A hearty honey 12 grain wheat bread recipe that’s a little bit sweet, super soft, and good for you! A good multigrain bread recipe is hard to come by, and after you try this one, you’ll realize it’s the only bread recipe you will ever need again.
Is it just me, or does it seem like making some kind of baked good with your mother-in-law is a rite of passage? I feel like I always hear people saying, “Well my mother-in-law taught me how to make this,” or “I made the most delicious cake with my mother-in-law last night!” Of course, I don’t think there’s anything wrong with this, because I feel that food is a great place to find common ground and bond, and I am sure I’ll be inviting any future daughter-in-law to help me bake in the future (the very far future.)
When we were in North Carolina last month, my mother-in-law taught me how to make the most delicious bread ever. I’ve attempted to make wheat bread in the past, and it always seems to fail. Fruit breads, like banana and pumpkin bread, are a breeze…but I always seemed to come just short when it came to making a bread for every day use. My mother-in-law gave me some great tips, and when the loaves came out of the oven, I was so happy to see that I had successfully made a delicious loaf of bread.
This bread is rather hearty — I mean, it’s made with a 12 grain cereal and whole wheat. However, to make it less dense, just use less wheat flour. I found it to still be extremely slow The only place I’ve been able to find 12 grain cereal is here at BulkFoods.com, and it is a bit pricey to ship. I found it was worth it to buy, because I’ve used it a lot since, and the five pound bag really lasts a long time. But if you aren’t like that, feel free to buy an 8 grain cereal mix instead. In my opinion, the more grains, the better (Dave’s Killer 21 Grain Bread is my favorite EVER — it’s the best store-bought bread I’ve ever had. We go through a couple loaves of this gold a month!)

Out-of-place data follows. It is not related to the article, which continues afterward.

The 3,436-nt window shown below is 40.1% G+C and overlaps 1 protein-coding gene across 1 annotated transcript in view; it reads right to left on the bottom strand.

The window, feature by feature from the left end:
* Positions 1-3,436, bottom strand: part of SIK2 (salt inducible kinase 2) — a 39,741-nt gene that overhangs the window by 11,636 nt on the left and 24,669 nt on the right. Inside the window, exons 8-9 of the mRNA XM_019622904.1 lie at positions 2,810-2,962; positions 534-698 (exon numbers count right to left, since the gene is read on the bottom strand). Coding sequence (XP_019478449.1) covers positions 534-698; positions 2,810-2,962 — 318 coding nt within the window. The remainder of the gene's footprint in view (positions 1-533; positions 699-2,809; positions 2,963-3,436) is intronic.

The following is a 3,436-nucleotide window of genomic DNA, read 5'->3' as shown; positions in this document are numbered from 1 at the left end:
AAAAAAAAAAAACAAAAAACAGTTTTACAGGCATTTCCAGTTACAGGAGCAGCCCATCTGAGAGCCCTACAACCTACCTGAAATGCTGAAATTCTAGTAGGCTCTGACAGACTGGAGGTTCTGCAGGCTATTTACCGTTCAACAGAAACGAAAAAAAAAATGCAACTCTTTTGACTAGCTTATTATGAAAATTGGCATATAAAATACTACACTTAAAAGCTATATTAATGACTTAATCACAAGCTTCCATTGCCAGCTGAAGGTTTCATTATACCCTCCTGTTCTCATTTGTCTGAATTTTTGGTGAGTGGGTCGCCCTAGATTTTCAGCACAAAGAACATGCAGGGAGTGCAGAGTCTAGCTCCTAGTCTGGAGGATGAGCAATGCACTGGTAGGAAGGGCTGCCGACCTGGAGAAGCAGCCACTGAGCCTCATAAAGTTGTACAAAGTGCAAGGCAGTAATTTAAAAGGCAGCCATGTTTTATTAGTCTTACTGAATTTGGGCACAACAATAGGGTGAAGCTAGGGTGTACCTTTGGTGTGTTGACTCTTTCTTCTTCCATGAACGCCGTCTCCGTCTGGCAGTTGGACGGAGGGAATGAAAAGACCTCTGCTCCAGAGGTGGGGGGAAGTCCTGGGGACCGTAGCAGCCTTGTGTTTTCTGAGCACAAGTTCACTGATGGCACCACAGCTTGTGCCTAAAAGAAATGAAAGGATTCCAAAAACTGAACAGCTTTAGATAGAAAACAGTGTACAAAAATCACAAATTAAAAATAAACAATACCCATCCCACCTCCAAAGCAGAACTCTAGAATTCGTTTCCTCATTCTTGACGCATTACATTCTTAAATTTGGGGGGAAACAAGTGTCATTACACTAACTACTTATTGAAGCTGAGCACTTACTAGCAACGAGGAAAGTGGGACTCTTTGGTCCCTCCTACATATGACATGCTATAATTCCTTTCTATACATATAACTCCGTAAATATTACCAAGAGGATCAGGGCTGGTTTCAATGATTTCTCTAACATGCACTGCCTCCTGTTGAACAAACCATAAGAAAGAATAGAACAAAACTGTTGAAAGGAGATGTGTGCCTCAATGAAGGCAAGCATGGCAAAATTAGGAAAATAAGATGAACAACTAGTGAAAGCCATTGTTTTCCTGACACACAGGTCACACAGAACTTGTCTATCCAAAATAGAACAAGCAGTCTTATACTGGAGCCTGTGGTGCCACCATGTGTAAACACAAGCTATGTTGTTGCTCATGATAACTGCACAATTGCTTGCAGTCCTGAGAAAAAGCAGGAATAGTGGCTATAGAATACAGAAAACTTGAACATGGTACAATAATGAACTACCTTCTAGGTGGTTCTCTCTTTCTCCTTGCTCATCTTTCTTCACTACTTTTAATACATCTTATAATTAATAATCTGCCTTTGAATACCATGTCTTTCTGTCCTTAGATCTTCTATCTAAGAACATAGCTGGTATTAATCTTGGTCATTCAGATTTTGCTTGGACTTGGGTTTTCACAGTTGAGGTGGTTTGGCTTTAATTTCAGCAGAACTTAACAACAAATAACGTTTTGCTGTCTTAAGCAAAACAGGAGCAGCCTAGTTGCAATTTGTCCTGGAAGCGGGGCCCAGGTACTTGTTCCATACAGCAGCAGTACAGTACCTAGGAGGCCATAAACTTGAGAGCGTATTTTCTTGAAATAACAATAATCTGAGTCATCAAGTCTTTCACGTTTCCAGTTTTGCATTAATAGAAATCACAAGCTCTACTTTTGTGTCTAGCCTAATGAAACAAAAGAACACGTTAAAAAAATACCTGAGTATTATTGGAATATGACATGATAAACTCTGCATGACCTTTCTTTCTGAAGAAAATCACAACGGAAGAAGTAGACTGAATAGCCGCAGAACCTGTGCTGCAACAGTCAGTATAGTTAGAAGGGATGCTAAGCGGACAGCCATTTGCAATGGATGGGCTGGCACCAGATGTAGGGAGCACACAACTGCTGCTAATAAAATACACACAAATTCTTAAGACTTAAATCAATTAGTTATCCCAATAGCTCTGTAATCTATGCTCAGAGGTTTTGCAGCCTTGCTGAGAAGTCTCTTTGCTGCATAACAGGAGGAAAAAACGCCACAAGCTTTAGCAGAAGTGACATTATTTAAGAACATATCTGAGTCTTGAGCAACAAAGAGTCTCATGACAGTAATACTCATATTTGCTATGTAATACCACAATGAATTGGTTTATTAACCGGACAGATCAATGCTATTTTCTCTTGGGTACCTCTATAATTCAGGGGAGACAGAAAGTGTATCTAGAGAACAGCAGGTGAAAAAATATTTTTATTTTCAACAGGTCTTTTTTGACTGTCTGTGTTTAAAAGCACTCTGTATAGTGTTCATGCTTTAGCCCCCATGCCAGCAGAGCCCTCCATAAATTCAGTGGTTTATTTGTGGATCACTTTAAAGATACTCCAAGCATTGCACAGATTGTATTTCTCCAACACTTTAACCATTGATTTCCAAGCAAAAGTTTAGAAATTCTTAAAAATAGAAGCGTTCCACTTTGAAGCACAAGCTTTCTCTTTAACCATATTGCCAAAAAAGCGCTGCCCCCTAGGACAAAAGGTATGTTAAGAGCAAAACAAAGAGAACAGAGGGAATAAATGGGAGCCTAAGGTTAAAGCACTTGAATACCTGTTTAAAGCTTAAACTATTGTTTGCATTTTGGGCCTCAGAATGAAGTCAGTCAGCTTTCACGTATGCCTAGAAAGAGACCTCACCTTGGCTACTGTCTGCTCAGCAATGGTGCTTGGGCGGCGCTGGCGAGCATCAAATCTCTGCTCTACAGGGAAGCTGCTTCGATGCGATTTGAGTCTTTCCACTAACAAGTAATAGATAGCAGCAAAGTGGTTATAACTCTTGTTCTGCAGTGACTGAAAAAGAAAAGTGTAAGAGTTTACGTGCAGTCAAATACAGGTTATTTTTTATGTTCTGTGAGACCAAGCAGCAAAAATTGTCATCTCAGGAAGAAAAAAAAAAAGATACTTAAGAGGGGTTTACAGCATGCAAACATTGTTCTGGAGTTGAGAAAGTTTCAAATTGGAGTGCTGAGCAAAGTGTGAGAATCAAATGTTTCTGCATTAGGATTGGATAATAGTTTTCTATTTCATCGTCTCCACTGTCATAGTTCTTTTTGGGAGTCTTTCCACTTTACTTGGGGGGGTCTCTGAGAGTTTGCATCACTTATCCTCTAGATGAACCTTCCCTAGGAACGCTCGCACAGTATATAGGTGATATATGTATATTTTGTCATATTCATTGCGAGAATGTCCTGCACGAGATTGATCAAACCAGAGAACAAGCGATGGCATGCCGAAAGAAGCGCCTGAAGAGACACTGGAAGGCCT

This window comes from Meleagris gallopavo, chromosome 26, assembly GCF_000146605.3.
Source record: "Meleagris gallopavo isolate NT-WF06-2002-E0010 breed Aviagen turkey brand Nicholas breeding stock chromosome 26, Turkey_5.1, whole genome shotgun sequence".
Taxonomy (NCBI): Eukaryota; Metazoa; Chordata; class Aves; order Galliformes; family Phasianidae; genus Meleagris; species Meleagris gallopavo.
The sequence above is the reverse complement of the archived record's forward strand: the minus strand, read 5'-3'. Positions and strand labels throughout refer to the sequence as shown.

Now, this recipe I’m going to share with you isn’t exactly how my mother-in-law taught me. You see, when I was looking through the recipe book that she was using, I saw a few other bread recipes that sounded absolutely delicious. Well, when I set out to make the bread again, I started using the wrong recipe! So, in the end, I combined two different recipes. At first, I was SO sad. I was convinced it was going to taste disgusting. On the contrary, it was absolutely delicious. I made four loaves, and ALL of them were gone by the next day. Granted, we had quite a few people come and go during the two days, but everyone had at least two slices (sometimes even more.) The two recipes I combined (a challah recipe and a 9 grain recipe) together to create this recipe come from The Il Fornaio Baking Book: Sweet and Savory Recipes from the Italian Kitchen, which has a lot of amazing bread recipes. I just ordered it and can’t wait to try out the rest!
I used about half wheat, half white flour in this recipe, but you can easily use just wheat if you want it to be even more hearty.
In this recipe, I used King Arthur Flour’s wheat flour, at the suggestion of my mother-in-law. She said that it is the closest flour she has found to being like the kind use in Europe, and it’s really the only kind she uses now. She also told me that the majority of rising for bread takes place outside of the oven, so not to be impatient and put it in too early. For me, patience is a virtue I’m still trying to master, so that actually was hard, but I have noticed a difference when I let it rise just a little bit longer.